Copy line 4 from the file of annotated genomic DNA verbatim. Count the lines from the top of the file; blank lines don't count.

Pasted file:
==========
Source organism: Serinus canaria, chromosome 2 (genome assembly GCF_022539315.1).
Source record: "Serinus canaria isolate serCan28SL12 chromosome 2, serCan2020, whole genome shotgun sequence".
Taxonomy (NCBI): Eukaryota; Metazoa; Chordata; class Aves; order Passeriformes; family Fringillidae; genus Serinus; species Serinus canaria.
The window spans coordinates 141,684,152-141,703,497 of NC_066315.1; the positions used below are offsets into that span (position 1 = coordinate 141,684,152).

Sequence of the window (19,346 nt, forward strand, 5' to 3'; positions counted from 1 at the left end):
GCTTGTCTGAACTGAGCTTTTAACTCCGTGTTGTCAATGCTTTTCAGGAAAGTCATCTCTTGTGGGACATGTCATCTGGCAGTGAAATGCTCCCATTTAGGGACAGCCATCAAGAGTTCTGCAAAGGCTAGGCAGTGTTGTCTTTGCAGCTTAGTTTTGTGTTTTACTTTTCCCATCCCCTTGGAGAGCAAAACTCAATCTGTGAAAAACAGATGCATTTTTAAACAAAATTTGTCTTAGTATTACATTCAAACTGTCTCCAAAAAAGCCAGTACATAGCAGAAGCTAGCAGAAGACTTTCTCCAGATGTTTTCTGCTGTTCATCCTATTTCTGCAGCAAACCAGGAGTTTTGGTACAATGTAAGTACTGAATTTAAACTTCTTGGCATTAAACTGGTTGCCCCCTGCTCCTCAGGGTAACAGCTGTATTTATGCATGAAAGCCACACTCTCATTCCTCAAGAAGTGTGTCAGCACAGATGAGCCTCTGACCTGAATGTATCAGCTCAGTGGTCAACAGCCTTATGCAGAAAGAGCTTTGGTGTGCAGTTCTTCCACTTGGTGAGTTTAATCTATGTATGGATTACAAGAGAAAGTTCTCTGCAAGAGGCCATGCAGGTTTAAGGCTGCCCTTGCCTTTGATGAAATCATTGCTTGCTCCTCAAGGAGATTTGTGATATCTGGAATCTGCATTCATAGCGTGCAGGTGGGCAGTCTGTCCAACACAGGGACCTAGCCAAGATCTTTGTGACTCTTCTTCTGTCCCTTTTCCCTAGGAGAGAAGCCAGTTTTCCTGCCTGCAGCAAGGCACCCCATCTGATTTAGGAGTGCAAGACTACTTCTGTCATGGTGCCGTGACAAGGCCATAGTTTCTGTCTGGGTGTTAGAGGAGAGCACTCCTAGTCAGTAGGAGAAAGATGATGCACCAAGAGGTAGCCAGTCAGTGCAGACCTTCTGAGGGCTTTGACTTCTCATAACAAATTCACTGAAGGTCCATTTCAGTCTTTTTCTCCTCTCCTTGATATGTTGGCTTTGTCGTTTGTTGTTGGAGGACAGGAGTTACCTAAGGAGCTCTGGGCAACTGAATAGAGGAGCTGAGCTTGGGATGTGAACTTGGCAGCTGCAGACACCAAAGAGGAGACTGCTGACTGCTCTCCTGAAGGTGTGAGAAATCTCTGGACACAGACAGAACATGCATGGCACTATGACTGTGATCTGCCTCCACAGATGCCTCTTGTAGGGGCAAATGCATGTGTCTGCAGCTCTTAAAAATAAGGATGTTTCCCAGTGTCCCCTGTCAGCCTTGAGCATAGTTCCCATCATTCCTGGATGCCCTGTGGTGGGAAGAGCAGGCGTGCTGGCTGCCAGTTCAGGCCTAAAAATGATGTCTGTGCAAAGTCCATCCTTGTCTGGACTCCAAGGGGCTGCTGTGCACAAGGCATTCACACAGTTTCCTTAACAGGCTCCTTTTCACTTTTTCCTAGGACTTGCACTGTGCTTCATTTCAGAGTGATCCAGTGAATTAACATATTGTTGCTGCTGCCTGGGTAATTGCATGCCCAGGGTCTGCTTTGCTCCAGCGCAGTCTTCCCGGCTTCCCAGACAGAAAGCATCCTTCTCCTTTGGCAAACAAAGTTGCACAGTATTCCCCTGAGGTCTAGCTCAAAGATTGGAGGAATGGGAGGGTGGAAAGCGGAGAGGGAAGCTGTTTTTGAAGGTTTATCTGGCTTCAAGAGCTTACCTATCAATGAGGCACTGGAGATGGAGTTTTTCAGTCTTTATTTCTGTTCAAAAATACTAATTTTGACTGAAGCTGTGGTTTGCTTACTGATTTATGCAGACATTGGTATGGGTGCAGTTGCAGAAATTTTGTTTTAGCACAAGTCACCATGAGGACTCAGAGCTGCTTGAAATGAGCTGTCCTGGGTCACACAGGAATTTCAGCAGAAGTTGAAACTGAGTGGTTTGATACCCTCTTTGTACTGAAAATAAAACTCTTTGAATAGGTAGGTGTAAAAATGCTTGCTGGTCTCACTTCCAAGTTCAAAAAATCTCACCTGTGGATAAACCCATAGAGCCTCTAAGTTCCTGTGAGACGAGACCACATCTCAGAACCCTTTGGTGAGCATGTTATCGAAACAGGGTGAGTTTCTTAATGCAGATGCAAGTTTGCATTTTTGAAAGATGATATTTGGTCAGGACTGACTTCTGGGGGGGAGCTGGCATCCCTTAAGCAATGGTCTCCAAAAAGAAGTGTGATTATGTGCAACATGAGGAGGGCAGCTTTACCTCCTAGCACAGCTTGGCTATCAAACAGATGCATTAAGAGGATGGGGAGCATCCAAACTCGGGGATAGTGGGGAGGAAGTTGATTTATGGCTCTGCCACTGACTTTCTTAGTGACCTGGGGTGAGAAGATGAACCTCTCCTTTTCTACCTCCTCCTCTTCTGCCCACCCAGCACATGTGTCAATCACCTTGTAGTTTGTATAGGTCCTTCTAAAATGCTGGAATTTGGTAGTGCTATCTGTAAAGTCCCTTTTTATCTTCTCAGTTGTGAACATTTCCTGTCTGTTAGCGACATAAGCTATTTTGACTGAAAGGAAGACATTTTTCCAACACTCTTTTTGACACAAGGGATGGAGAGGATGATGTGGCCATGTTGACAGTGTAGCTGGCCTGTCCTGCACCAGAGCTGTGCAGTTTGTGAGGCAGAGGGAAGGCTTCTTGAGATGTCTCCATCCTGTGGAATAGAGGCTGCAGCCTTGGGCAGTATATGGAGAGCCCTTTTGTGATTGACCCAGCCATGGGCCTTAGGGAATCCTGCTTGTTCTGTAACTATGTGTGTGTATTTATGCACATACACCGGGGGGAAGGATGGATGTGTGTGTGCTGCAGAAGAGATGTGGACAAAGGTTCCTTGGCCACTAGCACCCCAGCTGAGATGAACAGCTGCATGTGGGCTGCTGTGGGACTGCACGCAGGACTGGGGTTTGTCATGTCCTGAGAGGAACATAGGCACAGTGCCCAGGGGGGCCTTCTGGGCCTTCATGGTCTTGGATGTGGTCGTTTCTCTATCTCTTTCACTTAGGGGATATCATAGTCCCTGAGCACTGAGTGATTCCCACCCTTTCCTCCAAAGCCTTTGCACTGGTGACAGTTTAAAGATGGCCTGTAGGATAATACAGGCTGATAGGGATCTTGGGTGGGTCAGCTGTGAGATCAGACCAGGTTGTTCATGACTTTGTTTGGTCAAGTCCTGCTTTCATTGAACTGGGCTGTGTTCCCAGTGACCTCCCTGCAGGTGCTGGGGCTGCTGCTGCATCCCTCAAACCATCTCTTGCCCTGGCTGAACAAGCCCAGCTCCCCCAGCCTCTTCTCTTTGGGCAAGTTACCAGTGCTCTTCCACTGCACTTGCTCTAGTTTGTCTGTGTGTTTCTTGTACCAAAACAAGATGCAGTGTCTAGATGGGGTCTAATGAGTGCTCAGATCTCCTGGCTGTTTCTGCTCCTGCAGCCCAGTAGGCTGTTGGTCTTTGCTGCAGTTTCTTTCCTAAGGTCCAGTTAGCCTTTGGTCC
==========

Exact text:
The window spans coordinates 141,684,152-141,703,497 of NC_066315.1; the positions used below are offsets into that span (position 1 = coordinate 141,684,152).